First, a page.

The lactobacillus also produces a bonus: It actually predigests the flour to a certain degree while producing enzymes that help human digestive systems digest not only the bread, but many foods eaten with the bread as well. Some people with gluten and wheat digestive issues claim they can eat sourdough with little or no problem.

 

The slow fermenting yeast (yeast is a fungi in the mushroom family), produces not only some flavor, but most importantly, the carbon dioxide gas necessary to make the bread rise.

 

Currently, about 1,500 Yeast species have been described; it is estimated that this number represents 1% of all yeast species. The genus Lactobacillus currently consists of over 125 species and encompasses a wide variety of organisms. (i.e. Huskies and Chihuahuas are members of the same species, but are not particularly interchangeable.) Capturing the best wild yeast and wild lactobacillus to create an excellent starter is purely a matter of dumb luck. Again; this is why some of the best commercial starters are closely guarded and very old. (Some people believe starter "acclimates" to an area and the various DNA somehow magically mutate to become the same as all the other starters in the same geographical area........Completely incorrect.)

 

I edited the above somewhat, but you get the drift.

Clearly you don't actually know how sourdough works.  There is no such thing as 'acidic acid', the word is 'acetic' and it is the sour component of vinegar (acetic acid diluted with water).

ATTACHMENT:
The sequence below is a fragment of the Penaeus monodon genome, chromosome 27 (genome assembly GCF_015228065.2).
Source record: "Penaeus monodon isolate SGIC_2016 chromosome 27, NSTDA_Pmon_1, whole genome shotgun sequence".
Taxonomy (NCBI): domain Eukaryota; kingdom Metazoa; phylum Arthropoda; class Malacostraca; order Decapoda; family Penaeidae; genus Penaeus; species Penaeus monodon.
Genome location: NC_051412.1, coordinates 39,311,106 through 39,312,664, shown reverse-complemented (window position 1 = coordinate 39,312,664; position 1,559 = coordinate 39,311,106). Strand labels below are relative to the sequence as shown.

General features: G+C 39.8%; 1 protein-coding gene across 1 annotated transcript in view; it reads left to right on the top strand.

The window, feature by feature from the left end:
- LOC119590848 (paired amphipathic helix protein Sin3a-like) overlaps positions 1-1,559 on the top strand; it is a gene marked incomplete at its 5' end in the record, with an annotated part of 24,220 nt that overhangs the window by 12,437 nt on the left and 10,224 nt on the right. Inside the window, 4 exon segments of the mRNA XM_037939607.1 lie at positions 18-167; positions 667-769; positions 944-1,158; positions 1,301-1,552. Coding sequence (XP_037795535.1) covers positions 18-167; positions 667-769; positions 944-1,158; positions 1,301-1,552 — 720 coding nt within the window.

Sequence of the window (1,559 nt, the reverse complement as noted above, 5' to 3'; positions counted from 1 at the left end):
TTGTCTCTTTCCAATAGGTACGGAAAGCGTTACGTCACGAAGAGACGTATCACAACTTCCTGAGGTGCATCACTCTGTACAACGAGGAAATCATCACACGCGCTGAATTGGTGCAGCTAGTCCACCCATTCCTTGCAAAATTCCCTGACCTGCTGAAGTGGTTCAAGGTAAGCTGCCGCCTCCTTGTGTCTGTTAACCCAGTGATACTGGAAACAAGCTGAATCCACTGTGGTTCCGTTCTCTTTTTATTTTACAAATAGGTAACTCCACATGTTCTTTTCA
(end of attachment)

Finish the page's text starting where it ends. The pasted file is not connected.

I find myself in agreement with the statements that you've posted. However, I would like to inquire if the yeast spores present on wheat and rye grains in their natural state survive the milling process and are present in unbleached and unbromated flours. I recognize that rye flour isn't bleached or bromated as a rule. If the spores survive milling, can they affect the sourdough culture?

Does your sourdough culture reject or overwhelm any or all other yeast spores? Or do you take steps, such as isolation or air filtration, to prevent cross contamination?

We feed our starter on equal parts, by weight, of shepherds grain unbleached white and tap water only. On the rare occasions I make rye starter (we usually use standard white starter for production ryes), I’ll mix three parts water to two parts organic dark rye flour (again, by weight) to equal 10 or 20 lbs, add a tablespoon of starter, let it sit in the proofing room overnight, and have a seething mass of bubbling starter to work with the next morning. I toss the unused portion.

 

All flour has yeast spores, we don’t expose our production starter to any more contaminates than necessary.

 

Having said that, besides giving the starter a consistent diet, we basically don’t baby it at all. Actually, if you ever saw how I manipulate the starter over several days to dial-in the different degrees of sourness I want in the 8 to 10 different dough types required for a single day's production run, you’d be aghast. HINT: The flavor in sourdough is all about the lactobacillus, the importance of the yeast, beyond making the bread rise, is zip.